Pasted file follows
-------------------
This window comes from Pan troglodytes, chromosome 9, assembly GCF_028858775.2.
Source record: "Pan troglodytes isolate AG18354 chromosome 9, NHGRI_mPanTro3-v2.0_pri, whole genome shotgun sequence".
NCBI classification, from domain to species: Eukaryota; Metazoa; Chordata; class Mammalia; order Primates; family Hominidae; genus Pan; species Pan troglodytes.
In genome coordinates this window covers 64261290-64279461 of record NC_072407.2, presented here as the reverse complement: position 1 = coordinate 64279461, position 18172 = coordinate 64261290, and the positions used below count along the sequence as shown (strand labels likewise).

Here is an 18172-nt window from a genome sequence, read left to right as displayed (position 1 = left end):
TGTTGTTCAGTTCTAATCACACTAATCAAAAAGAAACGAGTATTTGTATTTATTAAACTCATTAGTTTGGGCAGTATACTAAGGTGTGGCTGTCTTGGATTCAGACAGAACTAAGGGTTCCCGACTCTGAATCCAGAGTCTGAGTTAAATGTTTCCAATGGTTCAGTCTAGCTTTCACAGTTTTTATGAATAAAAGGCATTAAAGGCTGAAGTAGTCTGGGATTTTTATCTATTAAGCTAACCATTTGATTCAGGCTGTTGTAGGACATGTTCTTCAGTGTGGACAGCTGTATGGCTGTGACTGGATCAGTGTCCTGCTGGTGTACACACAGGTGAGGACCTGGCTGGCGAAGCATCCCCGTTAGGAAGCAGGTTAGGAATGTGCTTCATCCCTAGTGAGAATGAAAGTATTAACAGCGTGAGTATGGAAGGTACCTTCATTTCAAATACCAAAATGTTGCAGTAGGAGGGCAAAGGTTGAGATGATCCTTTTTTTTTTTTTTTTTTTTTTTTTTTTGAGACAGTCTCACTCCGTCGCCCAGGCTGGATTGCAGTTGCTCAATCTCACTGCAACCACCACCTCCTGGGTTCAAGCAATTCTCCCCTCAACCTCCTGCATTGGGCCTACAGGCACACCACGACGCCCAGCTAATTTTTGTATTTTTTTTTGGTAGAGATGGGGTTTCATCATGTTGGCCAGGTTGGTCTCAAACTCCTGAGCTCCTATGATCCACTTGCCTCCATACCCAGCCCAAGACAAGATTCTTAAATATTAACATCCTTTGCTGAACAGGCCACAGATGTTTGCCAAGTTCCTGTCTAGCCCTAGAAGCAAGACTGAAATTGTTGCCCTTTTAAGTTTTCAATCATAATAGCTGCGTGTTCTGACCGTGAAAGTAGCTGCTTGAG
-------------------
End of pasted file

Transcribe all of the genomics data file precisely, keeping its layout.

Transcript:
This window comes from Pan troglodytes, chromosome 9, assembly GCF_028858775.2.
Source record: "Pan troglodytes isolate AG18354 chromosome 9, NHGRI_mPanTro3-v2.0_pri, whole genome shotgun sequence".
NCBI classification, from domain to species: Eukaryota; Metazoa; Chordata; class Mammalia; order Primates; family Hominidae; genus Pan; species Pan troglodytes.
In genome coordinates this window covers 64261290-64279461 of record NC_072407.2, presented here as the reverse complement: position 1 = coordinate 64279461, position 18172 = coordinate 64261290, and the positions used below count along the sequence as shown (strand labels likewise).

Here is an 18172-nt window from a genome sequence, read left to right as displayed (position 1 = left end):
TGTTGTTCAGTTCTAATCACACTAATCAAAAAGAAACGAGTATTTGTATTTATTAAACTCATTAGTTTGGGCAGTATACTAAGGTGTGGCTGTCTTGGATTCAGACAGAACTAAGGGTTCCCGACTCTGAATCCAGAGTCTGAGTTAAATGTTTCCAATGGTTCAGTCTAGCTTTCACAGTTTTTATGAATAAAAGGCATTAAAGGCTGAAGTAGTCTGGGATTTTTATCTATTAAGCTAACCATTTGATTCAGGCTGTTGTAGGACATGTTCTTCAGTGTGGACAGCTGTATGGCTGTGACTGGATCAGTGTCCTGCTGGTGTACACACAGGTGAGGACCTGGCTGGCGAAGCATCCCCGTTAGGAAGCAGGTTAGGAATGTGCTTCATCCCTAGTGAGAATGAAAGTATTAACAGCGTGAGTATGGAAGGTACCTTCATTTCAAATACCAAAATGTTGCAGTAGGAGGGCAAAGGTTGAGATGATCCTTTTTTTTTTTTTTTTTTTTTTTTTTTTGAGACAGTCTCACTCCGTCGCCCAGGCTGGATTGCAGTTGCTCAATCTCACTGCAACCACCACCTCCTGGGTTCAAGCAATTCTCCCCTCAACCTCCTGCATTGGGCCTACAGGCACACCACGACGCCCAGCTAATTTTTGTATTTTTTTTTGGTAGAGATGGGGTTTCATCATGTTGGCCAGGTTGGTCTCAAACTCCTGAGCTCCTATGATCCACTTGCCTCCATACCCAGCCCAAGACAAGATTCTTAAATATTAACATCCTTTGCTGAACAGGCCACAGATGTTTGCCAAGTTCCTGTCTAGCCCTAGAAGCAAGACTGAAATTGTTGCCCTTTTAAGTTTTCAATCATAATAGCTGCGTGTTCTGACCGTGAAAGTAGCTGCTTGAG